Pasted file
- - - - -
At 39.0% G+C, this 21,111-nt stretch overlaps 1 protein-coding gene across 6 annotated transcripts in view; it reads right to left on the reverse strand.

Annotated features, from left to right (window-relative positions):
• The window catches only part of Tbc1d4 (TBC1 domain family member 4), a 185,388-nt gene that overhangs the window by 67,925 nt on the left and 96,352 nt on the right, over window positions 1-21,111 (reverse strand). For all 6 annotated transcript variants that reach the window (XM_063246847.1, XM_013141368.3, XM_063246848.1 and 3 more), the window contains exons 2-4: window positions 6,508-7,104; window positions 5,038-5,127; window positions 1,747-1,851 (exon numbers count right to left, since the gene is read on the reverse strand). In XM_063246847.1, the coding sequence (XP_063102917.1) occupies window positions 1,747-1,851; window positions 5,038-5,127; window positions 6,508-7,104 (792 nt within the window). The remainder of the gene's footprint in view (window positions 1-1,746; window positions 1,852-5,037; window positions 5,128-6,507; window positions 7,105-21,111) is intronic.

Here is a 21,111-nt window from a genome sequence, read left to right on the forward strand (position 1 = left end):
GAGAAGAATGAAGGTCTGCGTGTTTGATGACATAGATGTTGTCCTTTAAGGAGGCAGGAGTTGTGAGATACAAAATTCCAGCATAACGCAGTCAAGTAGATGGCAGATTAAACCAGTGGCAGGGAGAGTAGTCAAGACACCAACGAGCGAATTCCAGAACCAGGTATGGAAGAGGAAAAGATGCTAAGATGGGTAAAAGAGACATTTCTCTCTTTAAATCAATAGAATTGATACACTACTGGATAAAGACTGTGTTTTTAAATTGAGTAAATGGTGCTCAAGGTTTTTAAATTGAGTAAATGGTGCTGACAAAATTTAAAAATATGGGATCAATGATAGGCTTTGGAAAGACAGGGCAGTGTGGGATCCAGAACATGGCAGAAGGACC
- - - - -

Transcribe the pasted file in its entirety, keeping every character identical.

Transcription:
At 39.0% G+C, this 21,111-nt stretch overlaps 1 protein-coding gene across 6 annotated transcripts in view; it reads right to left on the reverse strand.

Annotated features, from left to right (window-relative positions):
• The window catches only part of Tbc1d4 (TBC1 domain family member 4), a 185,388-nt gene that overhangs the window by 67,925 nt on the left and 96,352 nt on the right, over window positions 1-21,111 (reverse strand). For all 6 annotated transcript variants that reach the window (XM_063246847.1, XM_013141368.3, XM_063246848.1 and 3 more), the window contains exons 2-4: window positions 6,508-7,104; window positions 5,038-5,127; window positions 1,747-1,851 (exon numbers count right to left, since the gene is read on the reverse strand). In XM_063246847.1, the coding sequence (XP_063102917.1) occupies window positions 1,747-1,851; window positions 5,038-5,127; window positions 6,508-7,104 (792 nt within the window). The remainder of the gene's footprint in view (window positions 1-1,746; window positions 1,852-5,037; window positions 5,128-6,507; window positions 7,105-21,111) is intronic.

Here is a 21,111-nt window from a genome sequence, read left to right on the forward strand (position 1 = left end):
GAGAAGAATGAAGGTCTGCGTGTTTGATGACATAGATGTTGTCCTTTAAGGAGGCAGGAGTTGTGAGATACAAAATTCCAGCATAACGCAGTCAAGTAGATGGCAGATTAAACCAGTGGCAGGGAGAGTAGTCAAGACACCAACGAGCGAATTCCAGAACCAGGTATGGAAGAGGAAAAGATGCTAAGATGGGTAAAAGAGACATTTCTCTCTTTAAATCAATAGAATTGATACACTACTGGATAAAGACTGTGTTTTTAAATTGAGTAAATGGTGCTCAAGGTTTTTAAATTGAGTAAATGGTGCTGACAAAATTTAAAAATATGGGATCAATGATAGGCTTTGGAAAGACAGGGCAGTGTGGGATCCAGAACATGGCAGAAGGACC